Last updated on July 12, 2022
Blizzard Brawl | Illustration by Manuel Castañón
On my hunt to find the best Esika’s Chariot deck in Standard, my next target is mono green aggro. Mono green has taken the format by storm, winning MTGO Standard challenges and dominating the Arena ladder.
So let’s take a deeper look at this deck and dive into all its little details, shall we?
Werewolf Pack Leader | Illustration by Miranda Meeks
This is the deck that won the Standard Challenges on September 25 and 26. Most notable are the four copies of Unnatural Growth. I didn’t expect this card to see play outside of Limited. Boards tend to stall in midrange battles and Unnatural Growth allows you to keep attacking.
A lot of the choices when building mono green are forced. There just aren’t that many excellent green cards to choose from in Standard anymore. The ones we do have access to will have to be good enough.
I put the deck to the test on the Arena ladder, made a few changes to suit my play style, and came up with this list:
Lotus Cobra x4
Werewolf Pack Leader x4
Kazandu Mammoth x3
Old-Growth Troll x4
Briarbridge Tracker x3
Ranger Class x4
Unnatural Growth x2
Snow-Covered Forest x21
Faceless Haven x4
Inscription of Abundance x3
Outland Liberator x3
Toski, Bearer of Secrets
Snakeskin Veil x3
Tovolar’s Huntmaster x2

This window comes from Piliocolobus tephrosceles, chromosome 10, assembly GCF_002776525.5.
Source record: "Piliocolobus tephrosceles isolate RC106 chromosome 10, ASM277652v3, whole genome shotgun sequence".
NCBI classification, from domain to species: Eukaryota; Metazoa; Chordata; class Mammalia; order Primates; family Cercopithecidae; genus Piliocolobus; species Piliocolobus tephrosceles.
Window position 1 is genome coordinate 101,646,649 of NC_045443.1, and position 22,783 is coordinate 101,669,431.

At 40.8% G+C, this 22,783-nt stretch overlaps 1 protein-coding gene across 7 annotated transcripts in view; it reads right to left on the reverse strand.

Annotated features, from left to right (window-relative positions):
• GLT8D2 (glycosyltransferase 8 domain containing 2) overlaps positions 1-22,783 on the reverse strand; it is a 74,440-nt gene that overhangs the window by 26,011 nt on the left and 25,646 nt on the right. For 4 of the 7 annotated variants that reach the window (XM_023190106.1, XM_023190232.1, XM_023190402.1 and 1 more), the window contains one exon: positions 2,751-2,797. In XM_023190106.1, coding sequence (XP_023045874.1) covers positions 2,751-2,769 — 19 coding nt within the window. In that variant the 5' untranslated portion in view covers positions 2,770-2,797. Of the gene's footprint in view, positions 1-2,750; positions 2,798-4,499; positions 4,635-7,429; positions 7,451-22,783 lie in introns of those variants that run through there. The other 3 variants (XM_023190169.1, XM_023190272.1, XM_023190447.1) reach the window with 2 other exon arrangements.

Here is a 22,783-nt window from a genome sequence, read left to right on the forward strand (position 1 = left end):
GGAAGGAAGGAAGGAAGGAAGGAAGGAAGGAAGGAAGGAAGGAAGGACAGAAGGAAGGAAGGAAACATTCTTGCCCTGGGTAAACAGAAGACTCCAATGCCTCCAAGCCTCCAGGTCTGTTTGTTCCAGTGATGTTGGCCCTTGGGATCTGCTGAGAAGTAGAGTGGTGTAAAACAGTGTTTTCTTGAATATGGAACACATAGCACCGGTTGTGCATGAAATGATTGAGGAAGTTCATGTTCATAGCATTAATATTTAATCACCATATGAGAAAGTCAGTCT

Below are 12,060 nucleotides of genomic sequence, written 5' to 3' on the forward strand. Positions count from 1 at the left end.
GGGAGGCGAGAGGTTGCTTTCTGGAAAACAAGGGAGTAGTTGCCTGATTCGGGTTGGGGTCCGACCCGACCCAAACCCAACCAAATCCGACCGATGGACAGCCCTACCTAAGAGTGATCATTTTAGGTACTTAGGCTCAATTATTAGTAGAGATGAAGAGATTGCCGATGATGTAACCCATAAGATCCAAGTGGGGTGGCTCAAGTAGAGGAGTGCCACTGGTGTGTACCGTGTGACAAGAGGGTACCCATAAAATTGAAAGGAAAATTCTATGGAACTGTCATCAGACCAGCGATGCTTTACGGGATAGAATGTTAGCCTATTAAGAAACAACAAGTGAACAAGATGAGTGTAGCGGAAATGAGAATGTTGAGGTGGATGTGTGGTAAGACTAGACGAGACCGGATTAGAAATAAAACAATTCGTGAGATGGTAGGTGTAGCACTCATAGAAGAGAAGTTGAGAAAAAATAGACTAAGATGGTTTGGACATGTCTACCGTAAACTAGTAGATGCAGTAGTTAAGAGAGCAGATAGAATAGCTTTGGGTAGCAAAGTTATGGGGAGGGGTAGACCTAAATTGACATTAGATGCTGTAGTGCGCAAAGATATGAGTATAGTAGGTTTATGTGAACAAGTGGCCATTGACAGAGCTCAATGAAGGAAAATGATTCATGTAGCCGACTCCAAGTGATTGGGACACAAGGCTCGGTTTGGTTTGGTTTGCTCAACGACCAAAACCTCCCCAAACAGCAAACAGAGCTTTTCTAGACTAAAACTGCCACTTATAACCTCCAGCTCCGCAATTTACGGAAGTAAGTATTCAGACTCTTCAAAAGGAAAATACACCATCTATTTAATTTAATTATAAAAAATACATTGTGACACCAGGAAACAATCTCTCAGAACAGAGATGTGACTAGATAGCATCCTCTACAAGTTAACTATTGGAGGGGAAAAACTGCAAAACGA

Lotus Cobra rewards you for making land drops, ramps out your bigger threats, and allows you to play two spells in a turn. It causes your opponent to stress if they should use their removal on a small creature.
Ranger Class is a way to diversify your threats. A pitfall in aggressive decks like mono green is running out of ways to use your lands. This class is an excellent mana sink that provides good value during most stages of the game.
Werewolf Pack Leader is an all-around utility card. It has great stats for two mana and drawing extra cards matters every turn. Having the ability to gain power and trample is especially important thanks to Unnatural Growth.
Briarbridge Tracker stands out as being one of the most impressive cards from Midnight Hunt. Being able to crew Esika’s Chariot and producing a Clue to copy is enough to earn its place in most green decks.
Kazandu Mammoth is a land that doubles as a good-sized attacker. It clashes with Faceless Haven when you need snow mana but being versatile makes it good enough.
Old-Growth Troll is one of the main reasons to play mono green instead of two colors. Its body is huge. Your opponent has to kill it twice. It rewards you for trading with their creatures by giving you extra mana.
The 4- and 5-Drops
Esika’s Chariot is a staple of every green deck. It forces your opponent to have a strong board or immediate answers.
Wrenn and Seven combos with Chariot to produce two big treefolk. It also provides important defense from Goldspan Dragon and Ashmouth Dragon.
Unnatural Growth is your trump card for board stalls. A lot of games come down to neither player having good attacks. The battlefield grows large while both players hope to draw a way to punch through. Unnatural Growth makes sure you’re the one that gets to attack.
Tips and Tricks
- You have to crew before combat to get an 8/8 Chariot when you have Unnatural Growth and Esika’s Chariot but you can also let your creatures grow first so you only have to tap one token to crew. Sometimes it’s better to be defensive.
- Unnatural Growth turns Werewolf Pack Leader into a 10-power trample if you activate Packleader’s ability before combat.